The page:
An estimated 63,000 properties in north Lancashire were hit by a power cut on the 21st June 2017 and Edinburgh Airport delayed flights on the 28th June due to a power-related issue. With more than 170,000 km of electricity cables to maintain, power outages will sometimes happen. But how much do they affect businesses?

Together with Flogas, retailers of commercial gas, we investigate the cost to businesses of power outages and what can be done to protect your company from an unplanned disruption.

What causes a power cut?

There are many reasons why a power cut can strike. Harsh weather conditions are one – in January 2015, one million people across North Eastern Scotland were left without power as a storm struck the power lines. Similarly, in Florida following Hurricane Irma’s path of destruction, 4.4 million homeowners were left without electricity.

Another reason is the growing electricity supply gap in the UK. Jenifer Baxter, head of energy and environment at the Institution of Mechanical Engineers said, “Under current [government] policy, it is almost impossible for UK electricity demand to be met by 2025,”.  Alongside proposals to phase out coal-fired power and a lack of investment in national grid infrastructures, power failures and blackouts are expected to become more common.

There are also the more uncommon reasons for a blackout such as the squirrel that bit through power cables in Somerset which left 1,000 homes without electricity.

It can depend on where you live as to how many times you’ll be left without power too – the South of England suffered the most blackouts in the UK in 2015 with 124 incidents.

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Most of power failures last only a few hours but some can last days or weeks. Regardless of their cause, they are inconvenient and can have detrimental effects on businesses.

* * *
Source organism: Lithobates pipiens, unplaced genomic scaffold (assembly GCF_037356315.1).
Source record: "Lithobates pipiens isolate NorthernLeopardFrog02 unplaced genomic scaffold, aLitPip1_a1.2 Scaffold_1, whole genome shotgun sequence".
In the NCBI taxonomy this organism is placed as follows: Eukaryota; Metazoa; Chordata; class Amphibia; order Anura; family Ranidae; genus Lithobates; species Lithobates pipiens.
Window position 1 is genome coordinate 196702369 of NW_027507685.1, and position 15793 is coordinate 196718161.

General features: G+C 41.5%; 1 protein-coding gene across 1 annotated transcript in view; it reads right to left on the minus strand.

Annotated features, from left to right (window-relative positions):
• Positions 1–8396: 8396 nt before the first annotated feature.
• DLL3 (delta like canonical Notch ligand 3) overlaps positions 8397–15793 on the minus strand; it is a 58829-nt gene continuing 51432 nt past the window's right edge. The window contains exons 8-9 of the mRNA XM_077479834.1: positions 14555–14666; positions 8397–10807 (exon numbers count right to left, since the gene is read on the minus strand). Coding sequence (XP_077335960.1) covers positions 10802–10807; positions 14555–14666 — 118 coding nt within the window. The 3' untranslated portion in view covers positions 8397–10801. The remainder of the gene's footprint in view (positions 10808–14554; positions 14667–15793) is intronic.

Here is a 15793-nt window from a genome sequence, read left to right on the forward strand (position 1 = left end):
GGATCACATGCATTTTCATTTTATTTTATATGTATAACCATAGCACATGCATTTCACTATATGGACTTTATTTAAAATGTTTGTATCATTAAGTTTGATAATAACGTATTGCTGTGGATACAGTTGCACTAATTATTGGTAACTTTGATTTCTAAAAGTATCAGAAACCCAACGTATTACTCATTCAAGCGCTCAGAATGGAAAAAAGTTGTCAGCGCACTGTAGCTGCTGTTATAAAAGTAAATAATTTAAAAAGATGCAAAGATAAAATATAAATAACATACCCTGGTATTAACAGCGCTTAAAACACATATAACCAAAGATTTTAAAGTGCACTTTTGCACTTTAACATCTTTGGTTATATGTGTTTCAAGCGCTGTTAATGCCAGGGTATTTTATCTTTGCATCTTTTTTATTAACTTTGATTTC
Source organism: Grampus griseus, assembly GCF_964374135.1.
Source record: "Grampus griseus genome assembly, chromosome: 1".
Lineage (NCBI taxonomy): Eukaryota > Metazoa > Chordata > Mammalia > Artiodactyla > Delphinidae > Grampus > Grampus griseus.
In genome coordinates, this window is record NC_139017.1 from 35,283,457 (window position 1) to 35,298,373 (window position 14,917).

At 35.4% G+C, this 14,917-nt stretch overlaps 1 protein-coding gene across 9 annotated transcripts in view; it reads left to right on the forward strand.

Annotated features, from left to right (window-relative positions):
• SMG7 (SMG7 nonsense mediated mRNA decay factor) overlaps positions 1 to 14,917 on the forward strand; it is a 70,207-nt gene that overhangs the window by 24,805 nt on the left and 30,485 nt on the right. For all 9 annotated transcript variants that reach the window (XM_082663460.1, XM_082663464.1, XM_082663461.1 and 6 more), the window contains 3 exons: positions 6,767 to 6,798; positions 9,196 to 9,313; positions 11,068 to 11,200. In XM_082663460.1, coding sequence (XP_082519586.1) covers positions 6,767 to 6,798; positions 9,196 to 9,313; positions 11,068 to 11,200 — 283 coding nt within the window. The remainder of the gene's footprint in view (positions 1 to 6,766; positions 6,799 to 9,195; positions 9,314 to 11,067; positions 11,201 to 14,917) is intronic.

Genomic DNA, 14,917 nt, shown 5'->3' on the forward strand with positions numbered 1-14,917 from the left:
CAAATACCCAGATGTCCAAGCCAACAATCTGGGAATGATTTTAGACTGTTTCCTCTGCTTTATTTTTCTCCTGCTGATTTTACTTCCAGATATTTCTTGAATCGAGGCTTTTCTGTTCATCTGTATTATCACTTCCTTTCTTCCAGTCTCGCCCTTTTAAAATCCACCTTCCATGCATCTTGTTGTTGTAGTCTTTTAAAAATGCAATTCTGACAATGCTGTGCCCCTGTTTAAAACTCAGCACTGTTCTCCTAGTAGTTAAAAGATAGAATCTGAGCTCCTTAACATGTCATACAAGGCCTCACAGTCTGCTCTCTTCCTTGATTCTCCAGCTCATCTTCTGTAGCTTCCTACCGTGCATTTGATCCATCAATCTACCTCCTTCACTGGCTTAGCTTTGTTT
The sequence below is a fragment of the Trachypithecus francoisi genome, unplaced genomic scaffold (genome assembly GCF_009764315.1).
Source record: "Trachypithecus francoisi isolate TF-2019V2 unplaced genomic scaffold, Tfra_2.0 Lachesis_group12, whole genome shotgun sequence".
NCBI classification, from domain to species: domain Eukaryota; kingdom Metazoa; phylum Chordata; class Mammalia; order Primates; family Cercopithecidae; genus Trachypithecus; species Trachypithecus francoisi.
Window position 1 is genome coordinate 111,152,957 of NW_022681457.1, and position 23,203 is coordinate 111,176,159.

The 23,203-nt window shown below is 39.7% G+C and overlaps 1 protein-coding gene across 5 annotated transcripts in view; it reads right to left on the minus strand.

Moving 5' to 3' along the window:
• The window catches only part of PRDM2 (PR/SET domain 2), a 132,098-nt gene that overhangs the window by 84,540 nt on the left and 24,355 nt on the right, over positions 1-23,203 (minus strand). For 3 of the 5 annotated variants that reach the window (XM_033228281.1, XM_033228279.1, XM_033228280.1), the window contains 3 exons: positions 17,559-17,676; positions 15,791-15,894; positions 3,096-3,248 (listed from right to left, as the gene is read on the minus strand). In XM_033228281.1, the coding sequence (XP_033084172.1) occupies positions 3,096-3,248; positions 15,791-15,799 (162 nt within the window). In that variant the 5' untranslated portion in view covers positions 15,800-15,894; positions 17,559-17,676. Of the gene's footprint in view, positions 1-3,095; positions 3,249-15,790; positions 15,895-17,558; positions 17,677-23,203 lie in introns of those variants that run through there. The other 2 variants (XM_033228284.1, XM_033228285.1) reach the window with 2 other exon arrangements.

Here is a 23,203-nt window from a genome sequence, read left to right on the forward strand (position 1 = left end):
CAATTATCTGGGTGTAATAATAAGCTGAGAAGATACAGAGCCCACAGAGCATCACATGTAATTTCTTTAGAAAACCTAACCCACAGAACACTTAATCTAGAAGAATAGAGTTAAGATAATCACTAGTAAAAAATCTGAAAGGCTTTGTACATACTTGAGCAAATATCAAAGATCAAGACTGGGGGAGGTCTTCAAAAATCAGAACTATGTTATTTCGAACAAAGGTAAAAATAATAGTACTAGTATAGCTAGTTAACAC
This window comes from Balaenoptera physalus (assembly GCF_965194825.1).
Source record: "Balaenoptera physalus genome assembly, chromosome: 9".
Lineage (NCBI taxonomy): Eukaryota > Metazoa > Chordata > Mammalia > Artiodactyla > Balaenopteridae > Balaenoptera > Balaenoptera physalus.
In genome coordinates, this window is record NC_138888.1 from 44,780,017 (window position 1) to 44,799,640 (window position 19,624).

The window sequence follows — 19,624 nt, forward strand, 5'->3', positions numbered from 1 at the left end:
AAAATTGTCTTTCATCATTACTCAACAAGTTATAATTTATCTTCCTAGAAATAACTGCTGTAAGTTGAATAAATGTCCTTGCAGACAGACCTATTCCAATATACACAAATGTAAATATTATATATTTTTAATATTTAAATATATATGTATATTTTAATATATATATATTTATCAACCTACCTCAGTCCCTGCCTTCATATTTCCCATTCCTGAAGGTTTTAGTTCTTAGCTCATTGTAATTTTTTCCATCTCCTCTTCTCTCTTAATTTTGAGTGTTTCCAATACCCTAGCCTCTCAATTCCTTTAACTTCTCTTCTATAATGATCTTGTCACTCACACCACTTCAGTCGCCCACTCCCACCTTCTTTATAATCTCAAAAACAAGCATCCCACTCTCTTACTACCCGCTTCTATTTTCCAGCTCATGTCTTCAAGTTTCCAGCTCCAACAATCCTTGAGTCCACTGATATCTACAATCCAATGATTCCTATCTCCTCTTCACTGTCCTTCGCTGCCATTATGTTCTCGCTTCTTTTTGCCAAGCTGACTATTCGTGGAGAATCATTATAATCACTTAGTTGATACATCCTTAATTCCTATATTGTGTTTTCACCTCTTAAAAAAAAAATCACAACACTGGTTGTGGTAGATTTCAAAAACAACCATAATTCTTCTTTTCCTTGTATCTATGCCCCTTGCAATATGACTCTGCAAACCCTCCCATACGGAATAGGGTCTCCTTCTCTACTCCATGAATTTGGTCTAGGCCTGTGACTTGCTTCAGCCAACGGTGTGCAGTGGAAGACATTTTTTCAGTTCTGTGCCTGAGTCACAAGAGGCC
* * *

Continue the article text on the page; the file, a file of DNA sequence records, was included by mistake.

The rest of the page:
How much can it cost your business?

The average power cut in the UK lasts for 50 minutes. This may not sound a lot but with a single hour of downtime estimated to cost a small business £800 – it could be very damaging.

Understandably, larger organisations see higher losses from a power cut but it is also expected that they can recover quicker too. When Google lost their power in 2013, they experienced losses of £100,000 per minute!

The reasons behind the losses vary. Not having access to electricity can mean that employees cannot communicate with customers and are therefore losing out on potential sales. For an ecommerce company, they do not have access to their website to monitor sales and client requests. There is also the risk of losing unsaved material which can be costly to small businesses.

What measures can you take to decrease the damage of a power cut?

More often than not, a power cut is caused by reasons beyond our control. However, there are certain steps that small businesses can take to reduce the damage caused from a power cut.

The first step is to purchase a UPS (uninterruptible power supply). This allows a computer to keep running for a short while when the mains electricity has gone off. Often, a warning sign will come up to alert the user that a power cut has occurred – giving them time to save any unfinished work.

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There is also the option of a standalone generator; this can be used in emergencies for when power runs out as it does not rely on the working of the grid electricity. If you are considering going off-grid with your power supplies, it is worth considering gas cylinders too.

Aside from these two actions, you can ensure that you are saving your work regularly and have a contingency plan. This could be a way to inform customers that your power supply is down and you won’t be able to answer queries – this maybe on a mobile device.